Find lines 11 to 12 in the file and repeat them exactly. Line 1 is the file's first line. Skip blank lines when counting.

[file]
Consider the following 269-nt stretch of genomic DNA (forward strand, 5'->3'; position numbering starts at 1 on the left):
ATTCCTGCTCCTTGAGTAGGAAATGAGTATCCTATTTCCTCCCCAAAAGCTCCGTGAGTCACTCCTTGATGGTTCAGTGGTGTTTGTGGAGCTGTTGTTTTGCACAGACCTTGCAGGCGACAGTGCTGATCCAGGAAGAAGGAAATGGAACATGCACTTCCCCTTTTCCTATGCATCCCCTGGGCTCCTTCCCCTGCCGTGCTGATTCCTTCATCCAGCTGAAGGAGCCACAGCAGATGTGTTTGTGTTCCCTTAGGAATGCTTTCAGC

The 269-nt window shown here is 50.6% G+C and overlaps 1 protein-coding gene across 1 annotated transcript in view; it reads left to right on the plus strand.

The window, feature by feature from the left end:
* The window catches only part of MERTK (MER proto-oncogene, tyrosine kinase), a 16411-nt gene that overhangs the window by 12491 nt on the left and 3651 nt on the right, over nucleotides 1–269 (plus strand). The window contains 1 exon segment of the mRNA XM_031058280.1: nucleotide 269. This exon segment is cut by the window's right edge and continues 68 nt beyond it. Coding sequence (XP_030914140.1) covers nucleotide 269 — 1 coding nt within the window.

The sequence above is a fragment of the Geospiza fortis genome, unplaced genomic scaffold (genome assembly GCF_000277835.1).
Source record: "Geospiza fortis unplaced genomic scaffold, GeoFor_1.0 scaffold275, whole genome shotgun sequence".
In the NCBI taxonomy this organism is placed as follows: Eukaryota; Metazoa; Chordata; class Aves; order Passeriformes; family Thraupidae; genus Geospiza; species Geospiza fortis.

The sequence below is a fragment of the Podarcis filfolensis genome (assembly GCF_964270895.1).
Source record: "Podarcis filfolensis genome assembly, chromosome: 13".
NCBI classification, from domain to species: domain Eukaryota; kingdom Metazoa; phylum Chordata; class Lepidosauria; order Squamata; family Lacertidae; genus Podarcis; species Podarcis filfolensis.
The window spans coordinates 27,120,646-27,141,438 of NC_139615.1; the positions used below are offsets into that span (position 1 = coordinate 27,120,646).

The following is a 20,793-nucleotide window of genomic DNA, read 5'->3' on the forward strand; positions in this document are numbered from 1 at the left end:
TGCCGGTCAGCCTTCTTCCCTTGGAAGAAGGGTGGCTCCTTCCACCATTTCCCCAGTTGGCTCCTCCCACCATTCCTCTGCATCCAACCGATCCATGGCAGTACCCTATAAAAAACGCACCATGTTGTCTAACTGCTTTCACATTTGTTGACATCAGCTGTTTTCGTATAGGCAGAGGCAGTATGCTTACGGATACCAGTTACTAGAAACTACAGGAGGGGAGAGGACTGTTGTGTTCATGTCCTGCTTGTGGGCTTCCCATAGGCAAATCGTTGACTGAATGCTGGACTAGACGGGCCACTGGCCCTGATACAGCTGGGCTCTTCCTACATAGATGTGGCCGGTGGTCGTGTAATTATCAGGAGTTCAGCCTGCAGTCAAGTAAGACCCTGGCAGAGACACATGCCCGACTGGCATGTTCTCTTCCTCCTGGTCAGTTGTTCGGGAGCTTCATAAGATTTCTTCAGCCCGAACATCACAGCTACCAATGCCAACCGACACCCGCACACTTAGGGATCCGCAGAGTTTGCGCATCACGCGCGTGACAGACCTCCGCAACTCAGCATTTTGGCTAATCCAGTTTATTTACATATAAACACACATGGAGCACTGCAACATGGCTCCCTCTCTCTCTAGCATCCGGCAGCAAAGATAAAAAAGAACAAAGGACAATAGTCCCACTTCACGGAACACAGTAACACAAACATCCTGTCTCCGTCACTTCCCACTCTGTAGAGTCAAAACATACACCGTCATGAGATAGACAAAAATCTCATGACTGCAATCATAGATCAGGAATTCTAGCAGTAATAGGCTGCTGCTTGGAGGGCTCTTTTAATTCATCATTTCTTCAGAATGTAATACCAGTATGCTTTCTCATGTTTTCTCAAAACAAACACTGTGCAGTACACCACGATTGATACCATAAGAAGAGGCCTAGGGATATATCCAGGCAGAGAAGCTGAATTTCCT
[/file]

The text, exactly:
NCBI classification, from domain to species: domain Eukaryota; kingdom Metazoa; phylum Chordata; class Lepidosauria; order Squamata; family Lacertidae; genus Podarcis; species Podarcis filfolensis.
The window spans coordinates 27,120,646-27,141,438 of NC_139615.1; the positions used below are offsets into that span (position 1 = coordinate 27,120,646).